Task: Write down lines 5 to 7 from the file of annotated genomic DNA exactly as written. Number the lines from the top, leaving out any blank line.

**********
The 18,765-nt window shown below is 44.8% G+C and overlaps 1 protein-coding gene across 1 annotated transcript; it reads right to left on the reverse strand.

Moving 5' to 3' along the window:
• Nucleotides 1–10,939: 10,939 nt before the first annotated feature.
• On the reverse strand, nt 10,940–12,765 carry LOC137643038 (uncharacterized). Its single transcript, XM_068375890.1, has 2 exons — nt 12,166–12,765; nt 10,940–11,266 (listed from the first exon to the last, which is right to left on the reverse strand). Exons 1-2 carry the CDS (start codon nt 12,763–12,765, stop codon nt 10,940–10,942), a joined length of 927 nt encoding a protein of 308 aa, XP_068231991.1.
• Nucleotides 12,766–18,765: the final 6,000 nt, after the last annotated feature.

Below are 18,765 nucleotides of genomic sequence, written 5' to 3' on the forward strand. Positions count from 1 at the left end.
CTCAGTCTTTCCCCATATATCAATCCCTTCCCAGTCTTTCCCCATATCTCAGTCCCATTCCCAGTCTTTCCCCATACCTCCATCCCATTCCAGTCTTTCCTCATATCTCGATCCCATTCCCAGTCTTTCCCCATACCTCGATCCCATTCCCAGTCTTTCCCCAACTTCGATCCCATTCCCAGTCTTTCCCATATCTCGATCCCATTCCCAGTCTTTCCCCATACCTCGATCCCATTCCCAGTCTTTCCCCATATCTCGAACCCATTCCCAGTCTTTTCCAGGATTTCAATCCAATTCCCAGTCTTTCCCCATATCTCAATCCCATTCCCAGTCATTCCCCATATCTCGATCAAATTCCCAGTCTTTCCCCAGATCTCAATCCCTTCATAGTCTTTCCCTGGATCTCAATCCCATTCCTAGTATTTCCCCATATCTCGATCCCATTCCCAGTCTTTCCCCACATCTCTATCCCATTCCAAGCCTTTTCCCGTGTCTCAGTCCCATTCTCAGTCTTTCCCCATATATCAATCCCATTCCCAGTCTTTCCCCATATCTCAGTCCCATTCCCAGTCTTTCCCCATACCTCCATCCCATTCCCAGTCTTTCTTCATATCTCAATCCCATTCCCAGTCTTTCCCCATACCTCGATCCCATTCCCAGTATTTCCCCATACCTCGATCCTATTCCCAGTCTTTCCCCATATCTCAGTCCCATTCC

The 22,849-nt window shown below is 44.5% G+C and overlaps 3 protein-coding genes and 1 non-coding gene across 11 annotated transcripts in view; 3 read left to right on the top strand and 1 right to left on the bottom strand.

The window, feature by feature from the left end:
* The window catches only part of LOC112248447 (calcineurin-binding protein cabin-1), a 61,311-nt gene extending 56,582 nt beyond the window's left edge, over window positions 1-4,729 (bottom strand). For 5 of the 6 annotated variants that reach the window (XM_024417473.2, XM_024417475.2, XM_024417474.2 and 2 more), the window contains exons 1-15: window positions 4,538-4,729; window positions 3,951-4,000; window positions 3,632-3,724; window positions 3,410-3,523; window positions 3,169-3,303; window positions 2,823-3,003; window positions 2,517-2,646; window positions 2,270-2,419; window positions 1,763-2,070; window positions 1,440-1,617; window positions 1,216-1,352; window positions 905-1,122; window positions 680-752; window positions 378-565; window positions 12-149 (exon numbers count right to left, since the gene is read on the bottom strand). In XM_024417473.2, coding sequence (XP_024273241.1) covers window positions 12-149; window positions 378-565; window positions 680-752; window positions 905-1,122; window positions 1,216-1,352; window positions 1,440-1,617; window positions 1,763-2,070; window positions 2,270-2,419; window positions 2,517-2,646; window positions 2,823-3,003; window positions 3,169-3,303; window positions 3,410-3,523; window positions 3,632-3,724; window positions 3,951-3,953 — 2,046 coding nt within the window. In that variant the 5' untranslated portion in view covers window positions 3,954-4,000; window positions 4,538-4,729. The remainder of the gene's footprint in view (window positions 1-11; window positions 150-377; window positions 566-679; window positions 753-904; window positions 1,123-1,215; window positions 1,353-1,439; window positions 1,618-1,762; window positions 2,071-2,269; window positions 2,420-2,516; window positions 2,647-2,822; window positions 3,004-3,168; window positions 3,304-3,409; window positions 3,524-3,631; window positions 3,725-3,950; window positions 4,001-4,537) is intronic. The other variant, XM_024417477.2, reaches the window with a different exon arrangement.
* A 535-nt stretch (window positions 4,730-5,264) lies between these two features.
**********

• Nucleotides 12,766–18,765: the final 6,000 nt, after the last annotated feature.

Below are 18,765 nucleotides of genomic sequence, written 5' to 3' on the forward strand. Positions count from 1 at the left end.
CTCAGTCTTTCCCCATATATCAATCCCTTCCCAGTCTTTCCCCATATCTCAGTCCCATTCCCAGTCTTTCCCCATACCTCCATCCCATTCCAGTCTTTCCTCATATCTCGATCCCATTCCCAGTCTTTCCCCATACCTCGATCCCATTCCCAGTCTTTCCCCAACTTCGATCCCATTCCCAGTCTTTCCCATATCTCGATCCCATTCCCAGTCTTTCCCCATACCTCGATCCCATTCCCAGTCTTTCCCCATATCTCGAACCCATTCCCAGTCTTTTCCAGGATTTCAATCCAATTCCCAGTCTTTCCCCATATCTCAATCCCATTCCCAGTCATTCCCCATATCTCGATCAAATTCCCAGTCTTTCCCCAGATCTCAATCCCTTCATAGTCTTTCCCTGGATCTCAATCCCATTCCTAGTATTTCCCCATATCTCGATCCCATTCCCAGTCTTTCCCCACATCTCTATCCCATTCCAAGCCTTTTCCCGTGTCTCAGTCCCATTCTCAGTCTTTCCCCATATATCAATCCCATTCCCAGTCTTTCCCCATATCTCAGTCCCATTCCCAGTCTTTCCCCATACCTCCATCCCATTCCCAGTCTTTCTTCATATCTCAATCCCATTCCCAGTCTTTCCCCATACCTCGATCCCATTCCCAGTATTTCCCCATACCTCGATCCTATTCCCAGTCTTTCCCCATATCTCAGTCCCATTCC